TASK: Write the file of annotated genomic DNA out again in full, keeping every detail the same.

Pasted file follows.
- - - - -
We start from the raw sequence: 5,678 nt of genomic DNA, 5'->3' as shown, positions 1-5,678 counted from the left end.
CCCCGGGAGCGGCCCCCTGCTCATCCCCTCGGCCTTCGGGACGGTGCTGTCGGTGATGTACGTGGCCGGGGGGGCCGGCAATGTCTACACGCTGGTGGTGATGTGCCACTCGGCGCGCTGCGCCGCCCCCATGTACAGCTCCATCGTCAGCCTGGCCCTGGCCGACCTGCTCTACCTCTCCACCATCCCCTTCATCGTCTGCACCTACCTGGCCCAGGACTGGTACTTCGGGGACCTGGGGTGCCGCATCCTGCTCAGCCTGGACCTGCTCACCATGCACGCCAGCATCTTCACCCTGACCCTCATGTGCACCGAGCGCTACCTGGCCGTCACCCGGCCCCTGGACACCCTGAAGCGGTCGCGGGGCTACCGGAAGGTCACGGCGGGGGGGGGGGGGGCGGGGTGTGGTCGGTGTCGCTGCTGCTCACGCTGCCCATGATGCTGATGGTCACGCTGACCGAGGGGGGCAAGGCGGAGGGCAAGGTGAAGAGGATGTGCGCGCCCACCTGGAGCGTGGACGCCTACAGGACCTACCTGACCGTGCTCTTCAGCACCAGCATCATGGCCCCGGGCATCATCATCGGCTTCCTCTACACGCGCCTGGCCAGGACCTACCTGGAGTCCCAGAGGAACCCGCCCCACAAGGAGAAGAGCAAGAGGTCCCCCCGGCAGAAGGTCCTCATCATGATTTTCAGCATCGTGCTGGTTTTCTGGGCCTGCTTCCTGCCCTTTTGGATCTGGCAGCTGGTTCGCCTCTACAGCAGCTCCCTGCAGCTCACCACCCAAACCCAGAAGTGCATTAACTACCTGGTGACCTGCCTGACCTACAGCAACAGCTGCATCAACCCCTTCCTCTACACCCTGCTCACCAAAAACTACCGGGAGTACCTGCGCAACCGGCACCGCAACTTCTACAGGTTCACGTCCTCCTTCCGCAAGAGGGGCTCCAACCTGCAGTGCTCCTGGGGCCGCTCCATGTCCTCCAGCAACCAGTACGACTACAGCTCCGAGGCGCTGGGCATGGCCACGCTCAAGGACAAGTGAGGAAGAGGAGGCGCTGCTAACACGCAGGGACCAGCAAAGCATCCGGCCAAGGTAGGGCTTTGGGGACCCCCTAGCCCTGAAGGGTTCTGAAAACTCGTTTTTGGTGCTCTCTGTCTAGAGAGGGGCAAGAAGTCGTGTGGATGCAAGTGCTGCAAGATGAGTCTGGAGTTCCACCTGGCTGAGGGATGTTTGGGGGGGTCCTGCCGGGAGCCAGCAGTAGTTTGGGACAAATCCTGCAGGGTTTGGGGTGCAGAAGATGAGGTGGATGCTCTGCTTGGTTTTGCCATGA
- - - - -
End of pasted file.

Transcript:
We start from the raw sequence: 5,678 nt of genomic DNA, 5'->3' as shown, positions 1-5,678 counted from the left end.
CCCCGGGAGCGGCCCCCTGCTCATCCCCTCGGCCTTCGGGACGGTGCTGTCGGTGATGTACGTGGCCGGGGGGGCCGGCAATGTCTACACGCTGGTGGTGATGTGCCACTCGGCGCGCTGCGCCGCCCCCATGTACAGCTCCATCGTCAGCCTGGCCCTGGCCGACCTGCTCTACCTCTCCACCATCCCCTTCATCGTCTGCACCTACCTGGCCCAGGACTGGTACTTCGGGGACCTGGGGTGCCGCATCCTGCTCAGCCTGGACCTGCTCACCATGCACGCCAGCATCTTCACCCTGACCCTCATGTGCACCGAGCGCTACCTGGCCGTCACCCGGCCCCTGGACACCCTGAAGCGGTCGCGGGGCTACCGGAAGGTCACGGCGGGGGGGGGGGGGGCGGGGTGTGGTCGGTGTCGCTGCTGCTCACGCTGCCCATGATGCTGATGGTCACGCTGACCGAGGGGGGCAAGGCGGAGGGCAAGGTGAAGAGGATGTGCGCGCCCACCTGGAGCGTGGACGCCTACAGGACCTACCTGACCGTGCTCTTCAGCACCAGCATCATGGCCCCGGGCATCATCATCGGCTTCCTCTACACGCGCCTGGCCAGGACCTACCTGGAGTCCCAGAGGAACCCGCCCCACAAGGAGAAGAGCAAGAGGTCCCCCCGGCAGAAGGTCCTCATCATGATTTTCAGCATCGTGCTGGTTTTCTGGGCCTGCTTCCTGCCCTTTTGGATCTGGCAGCTGGTTCGCCTCTACAGCAGCTCCCTGCAGCTCACCACCCAAACCCAGAAGTGCATTAACTACCTGGTGACCTGCCTGACCTACAGCAACAGCTGCATCAACCCCTTCCTCTACACCCTGCTCACCAAAAACTACCGGGAGTACCTGCGCAACCGGCACCGCAACTTCTACAGGTTCACGTCCTCCTTCCGCAAGAGGGGCTCCAACCTGCAGTGCTCCTGGGGCCGCTCCATGTCCTCCAGCAACCAGTACGACTACAGCTCCGAGGCGCTGGGCATGGCCACGCTCAAGGACAAGTGAGGAAGAGGAGGCGCTGCTAACACGCAGGGACCAGCAAAGCATCCGGCCAAGGTAGGGCTTTGGGGACCCCCTAGCCCTGAAGGGTTCTGAAAACTCGTTTTTGGTGCTCTCTGTCTAGAGAGGGGCAAGAAGTCGTGTGGATGCAAGTGCTGCAAGATGAGTCTGGAGTTCCACCTGGCTGAGGGATGTTTGGGGGGGTCCTGCCGGGAGCCAGCAGTAGTTTGGGACAAATCCTGCAGGGTTTGGGGTGCAGAAGATGAGGTGGATGCTCTGCTTGGTTTTGCCATGA